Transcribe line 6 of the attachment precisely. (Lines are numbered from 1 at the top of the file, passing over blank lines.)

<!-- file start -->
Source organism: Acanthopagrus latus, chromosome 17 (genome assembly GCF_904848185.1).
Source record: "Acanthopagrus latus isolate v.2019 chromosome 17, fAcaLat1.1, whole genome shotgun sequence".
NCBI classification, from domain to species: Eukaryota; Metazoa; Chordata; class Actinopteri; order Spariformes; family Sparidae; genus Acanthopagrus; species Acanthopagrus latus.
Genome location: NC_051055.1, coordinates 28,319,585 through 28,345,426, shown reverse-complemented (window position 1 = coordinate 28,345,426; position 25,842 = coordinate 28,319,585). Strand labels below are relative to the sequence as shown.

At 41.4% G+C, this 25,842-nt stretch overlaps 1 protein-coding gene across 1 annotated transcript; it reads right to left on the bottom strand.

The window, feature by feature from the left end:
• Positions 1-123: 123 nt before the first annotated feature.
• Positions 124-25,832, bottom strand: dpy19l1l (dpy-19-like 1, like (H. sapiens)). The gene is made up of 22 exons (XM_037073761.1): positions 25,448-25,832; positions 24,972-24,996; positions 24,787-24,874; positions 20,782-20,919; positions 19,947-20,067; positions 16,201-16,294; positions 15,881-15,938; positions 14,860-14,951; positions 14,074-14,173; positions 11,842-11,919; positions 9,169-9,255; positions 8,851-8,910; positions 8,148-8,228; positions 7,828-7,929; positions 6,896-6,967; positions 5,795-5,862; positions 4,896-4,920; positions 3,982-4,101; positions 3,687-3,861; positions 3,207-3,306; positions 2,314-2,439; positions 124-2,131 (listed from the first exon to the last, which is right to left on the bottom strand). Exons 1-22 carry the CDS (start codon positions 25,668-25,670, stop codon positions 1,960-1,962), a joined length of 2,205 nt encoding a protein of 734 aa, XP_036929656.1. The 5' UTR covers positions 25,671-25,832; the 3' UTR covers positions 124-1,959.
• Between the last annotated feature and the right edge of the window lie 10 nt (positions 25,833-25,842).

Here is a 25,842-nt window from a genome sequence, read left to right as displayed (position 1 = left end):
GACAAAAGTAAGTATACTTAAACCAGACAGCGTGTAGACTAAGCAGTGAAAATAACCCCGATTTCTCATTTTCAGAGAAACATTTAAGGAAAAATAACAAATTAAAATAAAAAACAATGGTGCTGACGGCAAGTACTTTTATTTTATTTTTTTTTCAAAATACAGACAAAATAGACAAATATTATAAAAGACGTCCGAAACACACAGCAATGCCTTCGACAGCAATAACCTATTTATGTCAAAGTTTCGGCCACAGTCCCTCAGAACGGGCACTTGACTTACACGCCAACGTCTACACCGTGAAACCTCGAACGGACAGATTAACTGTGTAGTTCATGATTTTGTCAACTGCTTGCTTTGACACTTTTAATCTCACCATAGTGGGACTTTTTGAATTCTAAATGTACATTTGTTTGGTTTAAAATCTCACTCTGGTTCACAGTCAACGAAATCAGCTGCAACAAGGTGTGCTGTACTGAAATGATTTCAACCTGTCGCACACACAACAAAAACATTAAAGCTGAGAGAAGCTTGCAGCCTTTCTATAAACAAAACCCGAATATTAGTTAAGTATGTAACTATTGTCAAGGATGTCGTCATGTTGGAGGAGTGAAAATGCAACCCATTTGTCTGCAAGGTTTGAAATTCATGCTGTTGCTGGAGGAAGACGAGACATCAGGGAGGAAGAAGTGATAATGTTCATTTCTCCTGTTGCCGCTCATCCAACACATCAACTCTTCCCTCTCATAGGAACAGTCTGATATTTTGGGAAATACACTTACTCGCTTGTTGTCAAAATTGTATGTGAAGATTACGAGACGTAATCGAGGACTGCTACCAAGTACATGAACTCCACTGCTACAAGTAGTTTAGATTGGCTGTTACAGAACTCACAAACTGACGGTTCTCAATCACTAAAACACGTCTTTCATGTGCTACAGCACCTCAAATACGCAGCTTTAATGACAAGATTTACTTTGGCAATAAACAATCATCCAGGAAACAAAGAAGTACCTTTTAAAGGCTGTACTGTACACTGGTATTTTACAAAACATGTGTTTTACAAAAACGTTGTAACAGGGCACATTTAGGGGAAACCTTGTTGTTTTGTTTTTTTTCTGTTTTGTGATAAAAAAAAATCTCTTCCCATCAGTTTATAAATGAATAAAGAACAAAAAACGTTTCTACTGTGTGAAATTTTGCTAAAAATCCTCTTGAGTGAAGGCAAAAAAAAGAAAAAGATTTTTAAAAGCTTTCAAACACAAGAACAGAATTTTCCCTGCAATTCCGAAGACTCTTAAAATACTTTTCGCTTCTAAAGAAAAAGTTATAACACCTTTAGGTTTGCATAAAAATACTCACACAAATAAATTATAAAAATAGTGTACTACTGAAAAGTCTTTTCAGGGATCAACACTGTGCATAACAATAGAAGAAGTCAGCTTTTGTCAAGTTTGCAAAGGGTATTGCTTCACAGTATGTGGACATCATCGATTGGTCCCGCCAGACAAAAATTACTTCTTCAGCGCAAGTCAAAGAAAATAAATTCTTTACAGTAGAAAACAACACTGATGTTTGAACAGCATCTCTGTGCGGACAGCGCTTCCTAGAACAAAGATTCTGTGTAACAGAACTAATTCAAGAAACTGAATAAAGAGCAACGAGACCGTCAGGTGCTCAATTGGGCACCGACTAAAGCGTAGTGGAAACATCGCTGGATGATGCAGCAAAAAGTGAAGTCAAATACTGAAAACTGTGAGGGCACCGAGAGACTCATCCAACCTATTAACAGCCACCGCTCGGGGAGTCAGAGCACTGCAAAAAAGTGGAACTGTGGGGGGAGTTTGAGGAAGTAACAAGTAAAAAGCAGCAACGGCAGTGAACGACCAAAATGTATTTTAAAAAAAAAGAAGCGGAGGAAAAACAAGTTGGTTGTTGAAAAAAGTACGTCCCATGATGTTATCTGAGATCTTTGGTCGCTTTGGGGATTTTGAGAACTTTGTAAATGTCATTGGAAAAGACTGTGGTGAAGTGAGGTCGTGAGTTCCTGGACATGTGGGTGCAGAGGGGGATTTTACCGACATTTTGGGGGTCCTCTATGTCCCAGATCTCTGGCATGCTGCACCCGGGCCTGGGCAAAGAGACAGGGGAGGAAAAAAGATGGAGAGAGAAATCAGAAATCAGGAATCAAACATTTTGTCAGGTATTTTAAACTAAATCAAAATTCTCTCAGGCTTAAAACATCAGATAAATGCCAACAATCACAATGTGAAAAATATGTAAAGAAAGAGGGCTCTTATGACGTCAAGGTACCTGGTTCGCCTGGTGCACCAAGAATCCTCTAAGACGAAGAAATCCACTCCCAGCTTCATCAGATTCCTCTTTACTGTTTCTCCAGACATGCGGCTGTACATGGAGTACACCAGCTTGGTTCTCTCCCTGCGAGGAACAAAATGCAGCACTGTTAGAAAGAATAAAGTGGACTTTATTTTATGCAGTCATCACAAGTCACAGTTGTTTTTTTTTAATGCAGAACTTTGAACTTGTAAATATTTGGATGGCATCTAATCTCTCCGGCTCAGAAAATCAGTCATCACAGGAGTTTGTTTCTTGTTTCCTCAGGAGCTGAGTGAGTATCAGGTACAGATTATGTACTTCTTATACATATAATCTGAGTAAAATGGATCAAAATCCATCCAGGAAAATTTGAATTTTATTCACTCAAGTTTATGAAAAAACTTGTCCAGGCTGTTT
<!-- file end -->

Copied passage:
The window, feature by feature from the left end: